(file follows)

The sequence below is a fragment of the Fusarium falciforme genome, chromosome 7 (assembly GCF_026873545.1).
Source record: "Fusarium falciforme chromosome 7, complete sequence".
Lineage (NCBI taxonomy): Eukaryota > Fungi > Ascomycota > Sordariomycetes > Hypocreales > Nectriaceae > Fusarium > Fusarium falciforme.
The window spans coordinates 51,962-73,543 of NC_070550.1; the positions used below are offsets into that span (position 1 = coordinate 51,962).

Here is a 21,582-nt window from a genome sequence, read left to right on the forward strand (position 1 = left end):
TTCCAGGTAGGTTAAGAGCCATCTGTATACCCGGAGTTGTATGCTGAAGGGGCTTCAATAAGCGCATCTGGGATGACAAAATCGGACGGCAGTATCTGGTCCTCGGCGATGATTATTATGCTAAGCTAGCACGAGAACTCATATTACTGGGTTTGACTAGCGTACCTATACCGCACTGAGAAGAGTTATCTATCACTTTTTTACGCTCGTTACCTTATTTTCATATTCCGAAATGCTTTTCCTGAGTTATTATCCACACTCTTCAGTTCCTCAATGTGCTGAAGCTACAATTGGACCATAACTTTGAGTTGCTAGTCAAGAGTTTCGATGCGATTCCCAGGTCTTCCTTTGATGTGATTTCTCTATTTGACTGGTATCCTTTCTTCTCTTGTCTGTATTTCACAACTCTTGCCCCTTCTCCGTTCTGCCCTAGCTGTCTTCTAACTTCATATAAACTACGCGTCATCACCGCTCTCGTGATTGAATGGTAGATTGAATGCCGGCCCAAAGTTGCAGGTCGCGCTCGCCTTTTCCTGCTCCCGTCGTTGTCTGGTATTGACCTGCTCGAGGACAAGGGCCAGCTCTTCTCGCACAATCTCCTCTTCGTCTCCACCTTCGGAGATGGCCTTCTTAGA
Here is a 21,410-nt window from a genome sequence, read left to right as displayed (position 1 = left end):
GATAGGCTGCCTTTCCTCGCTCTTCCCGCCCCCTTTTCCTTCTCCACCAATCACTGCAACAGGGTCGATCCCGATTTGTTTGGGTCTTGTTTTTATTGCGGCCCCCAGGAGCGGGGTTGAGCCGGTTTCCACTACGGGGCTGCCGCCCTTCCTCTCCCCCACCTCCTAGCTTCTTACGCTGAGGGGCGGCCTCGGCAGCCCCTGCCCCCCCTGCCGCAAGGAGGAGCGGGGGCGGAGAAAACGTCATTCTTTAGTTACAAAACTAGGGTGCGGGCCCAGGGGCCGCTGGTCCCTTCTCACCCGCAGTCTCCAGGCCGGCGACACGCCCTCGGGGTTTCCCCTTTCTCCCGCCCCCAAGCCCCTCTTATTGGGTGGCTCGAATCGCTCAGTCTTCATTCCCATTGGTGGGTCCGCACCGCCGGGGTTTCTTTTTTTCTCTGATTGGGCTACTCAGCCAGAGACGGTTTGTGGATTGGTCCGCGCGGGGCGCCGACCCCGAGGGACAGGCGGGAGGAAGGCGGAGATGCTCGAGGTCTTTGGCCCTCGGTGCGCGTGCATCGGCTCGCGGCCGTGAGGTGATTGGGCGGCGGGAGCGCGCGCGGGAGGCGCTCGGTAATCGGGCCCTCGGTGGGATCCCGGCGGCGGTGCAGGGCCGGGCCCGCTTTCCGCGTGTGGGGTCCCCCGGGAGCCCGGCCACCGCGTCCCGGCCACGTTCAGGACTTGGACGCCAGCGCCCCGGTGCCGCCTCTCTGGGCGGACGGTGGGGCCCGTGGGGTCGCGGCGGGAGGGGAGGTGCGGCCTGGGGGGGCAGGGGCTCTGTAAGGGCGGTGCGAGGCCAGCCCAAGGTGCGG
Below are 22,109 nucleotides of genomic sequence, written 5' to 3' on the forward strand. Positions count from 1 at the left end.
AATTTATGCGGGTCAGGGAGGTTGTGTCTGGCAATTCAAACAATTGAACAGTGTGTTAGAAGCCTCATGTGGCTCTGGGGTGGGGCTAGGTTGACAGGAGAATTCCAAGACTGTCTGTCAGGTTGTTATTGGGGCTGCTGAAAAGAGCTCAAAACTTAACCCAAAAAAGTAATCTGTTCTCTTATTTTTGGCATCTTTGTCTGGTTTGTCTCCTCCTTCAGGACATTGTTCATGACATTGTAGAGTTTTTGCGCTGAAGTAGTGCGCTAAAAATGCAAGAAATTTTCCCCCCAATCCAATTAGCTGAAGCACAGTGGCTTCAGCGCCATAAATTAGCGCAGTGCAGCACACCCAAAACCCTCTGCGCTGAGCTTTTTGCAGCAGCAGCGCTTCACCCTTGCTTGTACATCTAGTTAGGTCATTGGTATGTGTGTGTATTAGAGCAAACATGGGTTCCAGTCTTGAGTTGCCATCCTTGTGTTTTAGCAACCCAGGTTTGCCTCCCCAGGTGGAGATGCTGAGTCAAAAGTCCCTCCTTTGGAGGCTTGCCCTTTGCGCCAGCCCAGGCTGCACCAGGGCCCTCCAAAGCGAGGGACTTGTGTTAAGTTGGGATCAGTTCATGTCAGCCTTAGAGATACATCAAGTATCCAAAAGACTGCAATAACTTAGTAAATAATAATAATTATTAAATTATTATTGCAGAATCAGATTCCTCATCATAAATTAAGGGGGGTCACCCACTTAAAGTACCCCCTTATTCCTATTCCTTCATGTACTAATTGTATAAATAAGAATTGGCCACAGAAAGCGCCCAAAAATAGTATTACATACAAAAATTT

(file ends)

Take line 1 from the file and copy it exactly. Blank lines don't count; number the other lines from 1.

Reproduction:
The sequence below is a fragment of the Fusarium falciforme genome, chromosome 7 (assembly GCF_026873545.1).